In the early days of the electronic publishing revolution, there was a huge concern that once a digital copy was published illegal copies would spread everywhere at the speed of light.
Music, video, books, software—you name it—creators and publishers were, and still are, losing sleep over it. Various techniques have been tried, including physical keys (like serial numbers) and DRM (Digital Rights Management), but for every lock there seems to be someone, somewhere, with the skills to bypass it.
The question then becomes, what will celebrities do in the not-too-distant future to prevent themselves from being copied—and becoming proxy sexual playthings?
They are coming, one way or another
Cutting to the chase: the answer is not a thing. If the fight against digital piracy has taught us anything, it’s that if people want something, even an android copy of a celebrity, they are going to get it.
As Antony Scholefield reported here at Future of Sex, while Ricky Ma’s android may look and sound (though not yet move) like Johansson, he’s careful not to use the actress’s name.
This leaves celebrities with one of two choices. The first is that they will fight, tooth and nail, against anyone making a robotic copy of themselves. And, more than likely, they’ll win some of those battles: files will be deleted, owners sued, and bots will be destroyed. But for every victory, they’ll be countless others who’ll enjoy their look-alike sexbots to their (ahem) heart’s content.
Then there’s the solution that many involved with digital media have discovered: let them do it—or, better yet, give them a truly good reason not to make an illegal copy.
Watching a pirated film, for instance—and not that I would ever have any direct experience with that kind of thing—is often an unfulfilling experience. Sure, you can see it but the quality is usually subpar, and you miss out on all kinds of fun bells and whistles an honest copy provides.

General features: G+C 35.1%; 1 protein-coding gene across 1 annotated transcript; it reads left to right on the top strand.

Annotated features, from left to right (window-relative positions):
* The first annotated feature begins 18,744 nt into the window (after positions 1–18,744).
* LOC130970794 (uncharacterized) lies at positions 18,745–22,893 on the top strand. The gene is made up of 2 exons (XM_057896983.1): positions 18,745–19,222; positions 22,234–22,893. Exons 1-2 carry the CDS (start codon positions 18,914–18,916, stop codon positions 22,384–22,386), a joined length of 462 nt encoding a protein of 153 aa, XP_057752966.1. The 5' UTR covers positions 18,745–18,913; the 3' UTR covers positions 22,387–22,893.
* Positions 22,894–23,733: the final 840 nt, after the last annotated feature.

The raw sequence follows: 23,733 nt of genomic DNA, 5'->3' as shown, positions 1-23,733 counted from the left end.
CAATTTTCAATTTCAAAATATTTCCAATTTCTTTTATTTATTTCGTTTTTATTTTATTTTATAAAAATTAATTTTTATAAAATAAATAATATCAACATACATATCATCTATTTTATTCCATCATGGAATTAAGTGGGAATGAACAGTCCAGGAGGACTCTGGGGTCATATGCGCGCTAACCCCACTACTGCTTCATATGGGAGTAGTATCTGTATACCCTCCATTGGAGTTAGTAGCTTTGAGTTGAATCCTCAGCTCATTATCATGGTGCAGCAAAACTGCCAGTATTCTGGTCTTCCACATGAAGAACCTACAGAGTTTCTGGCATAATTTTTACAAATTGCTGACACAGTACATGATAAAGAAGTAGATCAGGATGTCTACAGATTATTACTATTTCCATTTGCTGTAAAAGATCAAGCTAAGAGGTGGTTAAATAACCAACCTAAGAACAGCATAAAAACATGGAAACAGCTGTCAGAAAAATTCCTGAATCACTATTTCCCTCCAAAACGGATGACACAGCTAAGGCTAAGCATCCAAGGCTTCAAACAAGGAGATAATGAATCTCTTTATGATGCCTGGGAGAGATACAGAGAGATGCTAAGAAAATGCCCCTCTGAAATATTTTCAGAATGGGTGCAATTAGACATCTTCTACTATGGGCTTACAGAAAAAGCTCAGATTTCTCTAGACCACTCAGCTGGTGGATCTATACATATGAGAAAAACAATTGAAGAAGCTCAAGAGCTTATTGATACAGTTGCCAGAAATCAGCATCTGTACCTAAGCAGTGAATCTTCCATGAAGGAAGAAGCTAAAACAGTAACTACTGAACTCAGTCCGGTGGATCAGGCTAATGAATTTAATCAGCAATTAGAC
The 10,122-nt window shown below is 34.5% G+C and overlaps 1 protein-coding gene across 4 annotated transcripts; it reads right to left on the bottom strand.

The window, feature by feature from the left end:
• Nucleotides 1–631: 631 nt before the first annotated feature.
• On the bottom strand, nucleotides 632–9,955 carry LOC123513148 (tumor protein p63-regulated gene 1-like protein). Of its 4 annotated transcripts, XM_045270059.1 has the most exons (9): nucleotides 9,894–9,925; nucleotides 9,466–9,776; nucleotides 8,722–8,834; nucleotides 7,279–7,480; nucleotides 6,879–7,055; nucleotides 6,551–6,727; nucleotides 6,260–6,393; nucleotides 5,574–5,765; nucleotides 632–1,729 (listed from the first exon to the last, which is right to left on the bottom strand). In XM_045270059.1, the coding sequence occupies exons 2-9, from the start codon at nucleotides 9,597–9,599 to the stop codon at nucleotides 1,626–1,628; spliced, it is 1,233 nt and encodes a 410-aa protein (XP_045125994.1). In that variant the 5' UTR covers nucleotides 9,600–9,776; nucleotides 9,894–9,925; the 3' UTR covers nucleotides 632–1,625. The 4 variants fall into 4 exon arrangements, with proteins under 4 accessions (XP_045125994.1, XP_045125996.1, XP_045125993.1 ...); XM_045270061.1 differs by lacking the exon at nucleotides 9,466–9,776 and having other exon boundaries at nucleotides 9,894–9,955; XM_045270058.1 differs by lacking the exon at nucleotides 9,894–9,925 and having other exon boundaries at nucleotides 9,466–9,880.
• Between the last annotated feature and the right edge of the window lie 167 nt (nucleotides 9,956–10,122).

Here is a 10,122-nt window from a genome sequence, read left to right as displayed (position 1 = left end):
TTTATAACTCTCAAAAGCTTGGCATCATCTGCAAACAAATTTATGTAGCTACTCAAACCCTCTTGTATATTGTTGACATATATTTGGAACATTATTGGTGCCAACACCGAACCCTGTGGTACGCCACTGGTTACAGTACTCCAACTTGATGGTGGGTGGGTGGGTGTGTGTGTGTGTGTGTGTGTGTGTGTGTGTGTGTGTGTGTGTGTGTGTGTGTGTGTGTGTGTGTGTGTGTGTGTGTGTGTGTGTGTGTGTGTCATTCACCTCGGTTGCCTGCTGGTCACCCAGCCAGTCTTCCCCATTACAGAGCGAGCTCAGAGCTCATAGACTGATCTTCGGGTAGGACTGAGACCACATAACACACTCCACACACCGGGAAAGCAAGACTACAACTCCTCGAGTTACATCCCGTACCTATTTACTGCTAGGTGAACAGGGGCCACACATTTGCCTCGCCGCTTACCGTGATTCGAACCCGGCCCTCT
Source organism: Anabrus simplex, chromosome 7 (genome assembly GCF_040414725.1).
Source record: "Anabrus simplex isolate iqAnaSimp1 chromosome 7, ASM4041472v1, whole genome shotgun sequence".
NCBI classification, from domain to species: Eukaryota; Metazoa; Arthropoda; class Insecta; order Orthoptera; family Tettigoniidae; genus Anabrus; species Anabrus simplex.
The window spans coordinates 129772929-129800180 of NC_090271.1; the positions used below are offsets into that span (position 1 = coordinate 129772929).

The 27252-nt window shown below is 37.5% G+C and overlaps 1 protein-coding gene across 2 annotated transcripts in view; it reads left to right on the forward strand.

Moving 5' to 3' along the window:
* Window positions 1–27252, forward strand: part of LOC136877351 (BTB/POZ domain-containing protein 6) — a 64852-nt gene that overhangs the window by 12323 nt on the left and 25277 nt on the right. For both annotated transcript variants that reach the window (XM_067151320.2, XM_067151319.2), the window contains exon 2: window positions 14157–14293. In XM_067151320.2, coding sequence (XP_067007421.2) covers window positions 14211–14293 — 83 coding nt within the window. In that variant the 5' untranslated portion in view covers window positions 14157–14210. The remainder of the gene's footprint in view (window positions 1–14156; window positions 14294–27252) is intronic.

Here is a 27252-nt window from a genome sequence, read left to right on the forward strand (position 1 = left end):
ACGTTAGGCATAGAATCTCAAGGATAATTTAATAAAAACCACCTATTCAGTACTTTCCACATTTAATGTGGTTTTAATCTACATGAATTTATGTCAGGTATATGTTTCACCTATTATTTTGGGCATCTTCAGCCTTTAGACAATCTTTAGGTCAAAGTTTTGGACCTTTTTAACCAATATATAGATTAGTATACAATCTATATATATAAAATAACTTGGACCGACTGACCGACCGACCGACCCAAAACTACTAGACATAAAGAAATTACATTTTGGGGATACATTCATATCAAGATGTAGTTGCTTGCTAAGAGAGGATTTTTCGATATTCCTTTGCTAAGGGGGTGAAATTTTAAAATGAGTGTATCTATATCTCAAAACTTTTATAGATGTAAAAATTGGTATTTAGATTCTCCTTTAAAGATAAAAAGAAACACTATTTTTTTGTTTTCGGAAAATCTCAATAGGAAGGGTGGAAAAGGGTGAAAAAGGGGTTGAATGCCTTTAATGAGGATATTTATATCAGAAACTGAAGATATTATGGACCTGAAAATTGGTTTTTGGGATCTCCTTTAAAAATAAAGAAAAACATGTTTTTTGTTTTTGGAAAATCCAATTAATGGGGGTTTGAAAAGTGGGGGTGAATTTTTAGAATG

So there you are, a hot commodity celebrity with legions of really, really, really excited fans, many of whom are going to create illegal copies of your image. So why not make some yourself? But better than any illegal copy ever could be.
Your personal celebrity sexbot
At first, this will no doubt be done by adult entertainers. But before long we’ll be seeing other celebrities joining in, once they realize that there’s money to be made and that fighting it will go absolutely nowhere.
Fast forward a few years from now, and you could easily see high-end androids modeled after not necessarily celebrities but their TV and film roles. The real Scarlett might be kind of dull, but who wouldn’t want a lifelike Black Widow of their very own? With or without the kick-ass skills: your choice, whatever you happen to be into.
Echoing David Levy, this is all going to happen, whether we want it to or not. The big question then: Are celebrities going to approach this new way of marketing themselves and their roles? Or are they going to try and push against the inevitable and drive the android makers underground?
As with other forms of digital copyright, we’re going to be seeing some legal chaos until the law, and the sexbot fans eager to create their own playthings, come to some understanding. In the meantime, be prepared to see many more celebrity copies popping up, both authorized and as well as labors-of-love—and desire.